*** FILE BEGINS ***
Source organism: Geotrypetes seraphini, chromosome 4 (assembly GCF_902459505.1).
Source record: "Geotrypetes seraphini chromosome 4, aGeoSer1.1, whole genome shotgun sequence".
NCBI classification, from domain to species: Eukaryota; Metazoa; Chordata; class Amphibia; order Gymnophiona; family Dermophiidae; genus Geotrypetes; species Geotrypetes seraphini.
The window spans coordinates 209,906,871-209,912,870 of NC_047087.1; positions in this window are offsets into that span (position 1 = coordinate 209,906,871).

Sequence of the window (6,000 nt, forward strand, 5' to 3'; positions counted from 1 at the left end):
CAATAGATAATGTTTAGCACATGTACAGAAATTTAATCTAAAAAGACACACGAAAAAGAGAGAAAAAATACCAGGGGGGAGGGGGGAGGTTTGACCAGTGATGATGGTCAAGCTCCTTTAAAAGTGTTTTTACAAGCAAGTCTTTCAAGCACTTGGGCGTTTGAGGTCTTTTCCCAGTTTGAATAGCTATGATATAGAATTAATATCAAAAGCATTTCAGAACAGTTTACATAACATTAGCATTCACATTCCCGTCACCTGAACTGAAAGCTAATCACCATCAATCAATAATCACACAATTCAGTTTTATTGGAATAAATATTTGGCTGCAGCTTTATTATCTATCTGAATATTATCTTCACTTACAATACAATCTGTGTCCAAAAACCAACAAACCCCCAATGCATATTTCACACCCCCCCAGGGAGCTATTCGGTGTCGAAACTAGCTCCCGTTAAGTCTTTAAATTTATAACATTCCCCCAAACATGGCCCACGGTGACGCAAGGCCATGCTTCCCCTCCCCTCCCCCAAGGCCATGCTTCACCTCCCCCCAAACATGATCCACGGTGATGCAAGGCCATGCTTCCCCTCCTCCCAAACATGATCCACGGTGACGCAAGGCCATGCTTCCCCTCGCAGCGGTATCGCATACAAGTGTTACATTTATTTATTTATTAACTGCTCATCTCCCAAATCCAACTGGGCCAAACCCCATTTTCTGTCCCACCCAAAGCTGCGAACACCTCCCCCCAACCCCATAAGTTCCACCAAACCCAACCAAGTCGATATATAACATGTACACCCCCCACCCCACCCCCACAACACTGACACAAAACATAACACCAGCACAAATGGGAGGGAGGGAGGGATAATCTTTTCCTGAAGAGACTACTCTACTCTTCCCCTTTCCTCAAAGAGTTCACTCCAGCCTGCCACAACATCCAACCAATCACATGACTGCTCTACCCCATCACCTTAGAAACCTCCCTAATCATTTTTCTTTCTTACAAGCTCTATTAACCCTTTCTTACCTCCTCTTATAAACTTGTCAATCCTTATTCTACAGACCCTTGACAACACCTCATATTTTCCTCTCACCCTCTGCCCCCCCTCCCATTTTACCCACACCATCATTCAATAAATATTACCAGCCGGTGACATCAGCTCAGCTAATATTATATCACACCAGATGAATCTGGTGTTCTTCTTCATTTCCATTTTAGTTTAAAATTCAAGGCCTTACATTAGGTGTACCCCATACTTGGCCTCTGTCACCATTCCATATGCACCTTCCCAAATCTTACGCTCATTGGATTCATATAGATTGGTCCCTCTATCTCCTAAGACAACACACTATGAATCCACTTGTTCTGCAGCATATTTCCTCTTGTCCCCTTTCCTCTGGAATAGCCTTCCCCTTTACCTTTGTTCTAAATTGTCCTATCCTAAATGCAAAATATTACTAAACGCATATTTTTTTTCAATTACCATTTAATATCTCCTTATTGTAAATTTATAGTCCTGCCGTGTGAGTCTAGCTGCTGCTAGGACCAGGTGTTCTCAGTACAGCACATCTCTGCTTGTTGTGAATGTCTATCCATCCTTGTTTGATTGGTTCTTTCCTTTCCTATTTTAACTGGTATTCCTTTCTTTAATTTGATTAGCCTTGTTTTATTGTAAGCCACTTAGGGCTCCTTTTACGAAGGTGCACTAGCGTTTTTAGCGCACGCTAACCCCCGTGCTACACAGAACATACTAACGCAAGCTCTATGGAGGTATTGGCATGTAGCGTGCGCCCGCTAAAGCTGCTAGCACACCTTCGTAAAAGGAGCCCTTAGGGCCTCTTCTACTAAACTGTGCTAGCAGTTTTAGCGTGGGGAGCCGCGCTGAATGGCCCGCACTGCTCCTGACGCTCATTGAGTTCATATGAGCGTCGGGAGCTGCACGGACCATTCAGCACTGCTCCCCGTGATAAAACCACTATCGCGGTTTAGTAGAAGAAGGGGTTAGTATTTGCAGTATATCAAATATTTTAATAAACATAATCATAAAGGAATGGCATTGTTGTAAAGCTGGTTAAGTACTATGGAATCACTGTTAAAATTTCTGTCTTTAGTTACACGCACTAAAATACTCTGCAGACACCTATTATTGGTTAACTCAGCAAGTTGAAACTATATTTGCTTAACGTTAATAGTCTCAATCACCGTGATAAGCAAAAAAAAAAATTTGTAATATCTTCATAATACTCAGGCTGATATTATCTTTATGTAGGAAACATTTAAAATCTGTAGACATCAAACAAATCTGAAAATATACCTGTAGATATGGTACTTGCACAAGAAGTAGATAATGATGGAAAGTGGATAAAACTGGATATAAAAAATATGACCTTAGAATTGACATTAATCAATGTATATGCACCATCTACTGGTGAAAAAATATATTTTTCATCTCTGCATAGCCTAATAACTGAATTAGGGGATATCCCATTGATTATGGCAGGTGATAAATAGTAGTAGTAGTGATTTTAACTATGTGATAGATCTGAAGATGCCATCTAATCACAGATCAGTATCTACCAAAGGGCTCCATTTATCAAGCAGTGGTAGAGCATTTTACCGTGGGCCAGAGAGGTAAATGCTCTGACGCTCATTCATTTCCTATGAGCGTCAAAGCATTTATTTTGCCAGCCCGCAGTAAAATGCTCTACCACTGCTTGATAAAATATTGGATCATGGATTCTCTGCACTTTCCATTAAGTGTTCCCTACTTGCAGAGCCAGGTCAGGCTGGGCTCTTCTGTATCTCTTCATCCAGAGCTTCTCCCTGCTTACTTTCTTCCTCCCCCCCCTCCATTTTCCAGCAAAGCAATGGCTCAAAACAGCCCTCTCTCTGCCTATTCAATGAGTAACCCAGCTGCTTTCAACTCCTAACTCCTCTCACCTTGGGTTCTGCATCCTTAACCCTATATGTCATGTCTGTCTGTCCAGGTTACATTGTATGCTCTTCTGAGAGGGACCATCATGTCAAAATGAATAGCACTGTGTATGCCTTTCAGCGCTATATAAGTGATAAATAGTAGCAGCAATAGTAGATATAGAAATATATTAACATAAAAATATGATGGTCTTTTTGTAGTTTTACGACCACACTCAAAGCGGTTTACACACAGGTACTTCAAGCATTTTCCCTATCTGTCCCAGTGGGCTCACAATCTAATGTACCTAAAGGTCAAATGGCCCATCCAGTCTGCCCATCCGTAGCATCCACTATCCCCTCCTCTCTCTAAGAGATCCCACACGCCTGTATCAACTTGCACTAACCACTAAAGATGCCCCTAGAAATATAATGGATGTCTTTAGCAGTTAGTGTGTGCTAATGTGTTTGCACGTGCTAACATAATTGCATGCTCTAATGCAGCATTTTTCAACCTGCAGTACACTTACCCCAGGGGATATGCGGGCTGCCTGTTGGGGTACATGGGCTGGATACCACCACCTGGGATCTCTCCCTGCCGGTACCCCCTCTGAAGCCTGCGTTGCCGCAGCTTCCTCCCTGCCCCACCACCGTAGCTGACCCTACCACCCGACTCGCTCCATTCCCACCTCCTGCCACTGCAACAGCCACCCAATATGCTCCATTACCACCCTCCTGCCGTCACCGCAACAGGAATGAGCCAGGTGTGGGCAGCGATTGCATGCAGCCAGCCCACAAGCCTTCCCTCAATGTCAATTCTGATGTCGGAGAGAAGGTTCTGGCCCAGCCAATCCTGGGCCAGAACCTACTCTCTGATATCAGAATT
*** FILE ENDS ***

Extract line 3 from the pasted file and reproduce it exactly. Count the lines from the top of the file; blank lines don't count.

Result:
NCBI classification, from domain to species: Eukaryota; Metazoa; Chordata; class Amphibia; order Gymnophiona; family Dermophiidae; genus Geotrypetes; species Geotrypetes seraphini.